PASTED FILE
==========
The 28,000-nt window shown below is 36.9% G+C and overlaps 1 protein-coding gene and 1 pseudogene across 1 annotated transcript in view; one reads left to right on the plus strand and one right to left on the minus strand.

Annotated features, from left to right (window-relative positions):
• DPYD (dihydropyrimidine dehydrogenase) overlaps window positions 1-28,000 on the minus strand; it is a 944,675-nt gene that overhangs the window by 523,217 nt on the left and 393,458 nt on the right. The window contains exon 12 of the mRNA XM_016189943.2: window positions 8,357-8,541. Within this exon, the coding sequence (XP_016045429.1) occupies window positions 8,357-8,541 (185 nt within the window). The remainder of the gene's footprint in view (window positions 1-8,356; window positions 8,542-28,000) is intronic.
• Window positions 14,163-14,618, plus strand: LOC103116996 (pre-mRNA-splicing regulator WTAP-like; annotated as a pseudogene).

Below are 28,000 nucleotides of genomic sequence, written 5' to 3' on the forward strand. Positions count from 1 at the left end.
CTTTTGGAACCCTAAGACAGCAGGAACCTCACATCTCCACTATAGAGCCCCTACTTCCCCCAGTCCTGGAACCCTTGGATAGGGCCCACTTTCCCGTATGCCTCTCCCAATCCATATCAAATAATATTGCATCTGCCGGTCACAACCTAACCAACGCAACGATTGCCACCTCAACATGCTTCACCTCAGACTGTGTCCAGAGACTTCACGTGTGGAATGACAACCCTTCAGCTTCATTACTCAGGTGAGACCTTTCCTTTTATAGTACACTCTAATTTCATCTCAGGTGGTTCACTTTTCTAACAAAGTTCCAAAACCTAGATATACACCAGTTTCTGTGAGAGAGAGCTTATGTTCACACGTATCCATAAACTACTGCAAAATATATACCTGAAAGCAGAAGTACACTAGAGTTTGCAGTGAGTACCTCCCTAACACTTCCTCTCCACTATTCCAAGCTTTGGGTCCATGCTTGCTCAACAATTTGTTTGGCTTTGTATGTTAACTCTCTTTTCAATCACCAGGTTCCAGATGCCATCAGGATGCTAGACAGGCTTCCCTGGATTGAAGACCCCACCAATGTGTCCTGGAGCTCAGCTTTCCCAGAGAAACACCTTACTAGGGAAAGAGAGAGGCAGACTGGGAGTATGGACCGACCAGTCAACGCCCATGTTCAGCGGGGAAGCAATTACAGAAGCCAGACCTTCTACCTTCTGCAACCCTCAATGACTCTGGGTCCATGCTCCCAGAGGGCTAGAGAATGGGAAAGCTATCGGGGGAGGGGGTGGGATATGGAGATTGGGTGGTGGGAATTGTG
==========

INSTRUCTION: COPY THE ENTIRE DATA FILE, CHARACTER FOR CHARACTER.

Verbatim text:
The 28,000-nt window shown below is 36.9% G+C and overlaps 1 protein-coding gene and 1 pseudogene across 1 annotated transcript in view; one reads left to right on the plus strand and one right to left on the minus strand.

Annotated features, from left to right (window-relative positions):
• DPYD (dihydropyrimidine dehydrogenase) overlaps window positions 1-28,000 on the minus strand; it is a 944,675-nt gene that overhangs the window by 523,217 nt on the left and 393,458 nt on the right. The window contains exon 12 of the mRNA XM_016189943.2: window positions 8,357-8,541. Within this exon, the coding sequence (XP_016045429.1) occupies window positions 8,357-8,541 (185 nt within the window). The remainder of the gene's footprint in view (window positions 1-8,356; window positions 8,542-28,000) is intronic.
• Window positions 14,163-14,618, plus strand: LOC103116996 (pre-mRNA-splicing regulator WTAP-like; annotated as a pseudogene).

Below are 28,000 nucleotides of genomic sequence, written 5' to 3' on the forward strand. Positions count from 1 at the left end.
CTTTTGGAACCCTAAGACAGCAGGAACCTCACATCTCCACTATAGAGCCCCTACTTCCCCCAGTCCTGGAACCCTTGGATAGGGCCCACTTTCCCGTATGCCTCTCCCAATCCATATCAAATAATATTGCATCTGCCGGTCACAACCTAACCAACGCAACGATTGCCACCTCAACATGCTTCACCTCAGACTGTGTCCAGAGACTTCACGTGTGGAATGACAACCCTTCAGCTTCATTACTCAGGTGAGACCTTTCCTTTTATAGTACACTCTAATTTCATCTCAGGTGGTTCACTTTTCTAACAAAGTTCCAAAACCTAGATATACACCAGTTTCTGTGAGAGAGAGCTTATGTTCACACGTATCCATAAACTACTGCAAAATATATACCTGAAAGCAGAAGTACACTAGAGTTTGCAGTGAGTACCTCCCTAACACTTCCTCTCCACTATTCCAAGCTTTGGGTCCATGCTTGCTCAACAATTTGTTTGGCTTTGTATGTTAACTCTCTTTTCAATCACCAGGTTCCAGATGCCATCAGGATGCTAGACAGGCTTCCCTGGATTGAAGACCCCACCAATGTGTCCTGGAGCTCAGCTTTCCCAGAGAAACACCTTACTAGGGAAAGAGAGAGGCAGACTGGGAGTATGGACCGACCAGTCAACGCCCATGTTCAGCGGGGAAGCAATTACAGAAGCCAGACCTTCTACCTTCTGCAACCCTCAATGACTCTGGGTCCATGCTCCCAGAGGGCTAGAGAATGGGAAAGCTATCGGGGGAGGGGGTGGGATATGGAGATTGGGTGGTGGGAATTGTG